Here, whomever is being used a subject for the verb spilled. It should be whoever because we are talking about the doer of the spilling.

Consider another way to say it. Does it make sense to say:

  • Whom spilled the coffee all over the floor?

Nope. It should be:

  • Who spilled the coffee all over the floor?

Ok, now you know, so spread the word.

6. I will ensure that my subjects agree with my verbs in number no matter how far apart they are in a sentence.

A sentence must have a subject and a verb. The subject, as you just learned, is the doer of something, and the thing being done is the verb. Verbs are often called action words because they describe an action being performed. The verb in a sentence must always be conjugated for the proper number of subjects doing that verb. For instance, if the subject is singular, the verb must also be conjugated for a singular subject.

For example, Sarah is a singular subject (one person)

  • Sarah eats sandwiches.

Sarah and Bob is a plural subject (two people)

  • Sarah and Bob eat sandwiches.

In the first example, the verb is conjugated for a single person—eats—and in the second example, the verb is conjugated for multiple people—eat. This might seem simple enough, but if your verb is placed far from the subject, sometimes writers forget what the subject was and conjugate wrong. For example:

  • Sarah, the girl from my chemistry class, and her hot-stuff boy-toy, Bob, eats sandwiches.  – Incorrect
  • Sarah, the girl from my chemistry class, and her hot-stuff boy-toy, Bob, eat sandwiches. – Correct

With so much information between the two subjects, it can be easy to forget that the verb to eat needs to be conjugated for a plural subject and not just for the subject placed nearest to the verb in the sentence—Bob.

7. I will not use a word that is ridiculous just because it made it into a dictionary.

I hate to break it to you, but dictionaries do not dictate good usage. Yes, you have been lied to. Just because a word has made it into a dictionary does not make it a good word. Dictionaries admit words on a sort of democratic basis. If enough people say something, it becomes a word. We seem to have this fascination with things being a word or not being a word (probably residual effects of schoolyard taunts), but I am here to tell you that just because something has been deemed a word by some dictionary at some time in history, it does not mean you should use it.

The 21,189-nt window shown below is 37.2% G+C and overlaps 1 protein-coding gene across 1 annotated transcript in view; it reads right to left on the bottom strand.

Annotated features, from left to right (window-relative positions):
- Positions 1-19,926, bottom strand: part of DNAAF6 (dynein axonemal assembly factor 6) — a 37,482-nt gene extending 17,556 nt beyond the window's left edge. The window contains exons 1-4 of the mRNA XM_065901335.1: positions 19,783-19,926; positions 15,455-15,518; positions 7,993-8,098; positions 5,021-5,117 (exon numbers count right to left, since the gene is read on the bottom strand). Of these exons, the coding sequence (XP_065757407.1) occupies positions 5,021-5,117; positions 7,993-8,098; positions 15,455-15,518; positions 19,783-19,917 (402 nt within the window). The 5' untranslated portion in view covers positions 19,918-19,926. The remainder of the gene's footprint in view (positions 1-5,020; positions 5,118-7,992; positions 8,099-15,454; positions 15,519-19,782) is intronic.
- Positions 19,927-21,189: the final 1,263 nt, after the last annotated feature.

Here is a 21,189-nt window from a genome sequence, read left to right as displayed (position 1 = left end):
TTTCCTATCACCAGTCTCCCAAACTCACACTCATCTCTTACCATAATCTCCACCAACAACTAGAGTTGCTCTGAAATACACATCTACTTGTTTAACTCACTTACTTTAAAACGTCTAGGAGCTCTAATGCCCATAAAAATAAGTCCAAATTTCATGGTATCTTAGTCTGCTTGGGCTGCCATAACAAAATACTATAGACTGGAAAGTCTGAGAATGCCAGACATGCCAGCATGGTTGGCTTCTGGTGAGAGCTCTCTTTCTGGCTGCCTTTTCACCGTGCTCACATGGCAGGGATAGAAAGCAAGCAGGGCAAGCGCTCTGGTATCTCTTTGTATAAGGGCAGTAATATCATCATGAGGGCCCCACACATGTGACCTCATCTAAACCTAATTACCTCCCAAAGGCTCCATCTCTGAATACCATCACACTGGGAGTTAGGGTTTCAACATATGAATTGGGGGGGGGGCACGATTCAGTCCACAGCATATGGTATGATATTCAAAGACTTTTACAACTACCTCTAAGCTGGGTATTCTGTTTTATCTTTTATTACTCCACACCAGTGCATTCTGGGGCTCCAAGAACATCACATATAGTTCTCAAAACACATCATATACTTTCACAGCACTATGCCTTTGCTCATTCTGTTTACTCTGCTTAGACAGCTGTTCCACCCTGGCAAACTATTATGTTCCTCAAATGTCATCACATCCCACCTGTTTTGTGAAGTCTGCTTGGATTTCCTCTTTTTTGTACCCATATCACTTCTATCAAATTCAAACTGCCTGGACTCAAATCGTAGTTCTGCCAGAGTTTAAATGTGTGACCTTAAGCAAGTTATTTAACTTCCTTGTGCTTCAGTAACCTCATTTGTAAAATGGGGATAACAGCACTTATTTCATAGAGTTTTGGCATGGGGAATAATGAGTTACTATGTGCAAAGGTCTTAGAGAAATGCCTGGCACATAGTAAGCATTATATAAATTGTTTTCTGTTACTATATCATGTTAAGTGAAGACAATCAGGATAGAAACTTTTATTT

Let’s take the word irregardless for example. According to Merriam-Webster.com, irregardless has been a word (officially) since the 1920’s. It cites several instances in which the word was used. Notice, however, that the dictionary notes that the word is “nonstandard” and that it was likely a “blend of irrespective and regardless”.  So, the dictionary says it’s a word, but it also says it’s a word that became popular over time and that is not, exactly, a word that should be used in lieu of either regardless or irrespective. Either of those words would be a much better choice than irregardless.

A dictionary is a great place to find out how words evolved. Some words fall out of favor, some become popular, some are combined with other words to create new words, but that doesn’t always mean you should use them. Consider this—when Sarah Palin’s refudiate becomes a word, are you going to use it?

8. I will recognize the difference between login and log in.

Log in is a verb + preposition pairing. A login is a noun created by people using the verb + preposition pairing as noun. A person must enter his or her login in order to log in to the system. Get it! Got it? Good.

9. I will not type two spaces at the end of a sentence.

This might be harder for some people than for others. I think if you learned to type after 1990, then you probably never put two spaces after a sentence ever. If that’s you, go ahead and skip to number 10.

If, however, you learned to type before the swinging 90s, then you might need to be released from your double-tap prison. Again, in the olden days, we had to deal with typewriters and printing presses, so rules were created to accommodate their shortcomings. Rob Hart’s excellent article Down With the Double Tap offers more explanation about why this practice became the norm. Nowadays, we have computers, so the reasons no longer apply. The number one reason why you can give your space bar a break is this: YOUR COMPUTER DOES IT FOR YOU! Unless you still write on a typewriter. Stop. Double-spacing. After. Every. Period.

10. I will read LitReactor every day and do whatever Taylor tells me to do.

Happy New Year, everyone! Thanks for reading! I look forward to lecturing you with nit-picky grammar rules in the new year!


Want to take your writing to the next level? Check out our slate of online workshops.

Taylor Houston

Column by Taylor Houston

Taylor Houston is a genuine Word Nerd living in Portland, OR where she works as a technical writer and volunteers on the marketing committee for Wordstock, a local organization dedicated to writing education. She has a BA in Creative Writing and Spanish from Hamilton College and attended Penn State's MFA program in Creative Nonfiction. She has taught writing at all levels from middle school to college to adult, and she is the creator of Writer’s Cramp, a class for adults who just want to write!

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Comments

justkristin's picture
justkristin from the basement is reading whatever is within reach December 31, 2012 - 4:17pm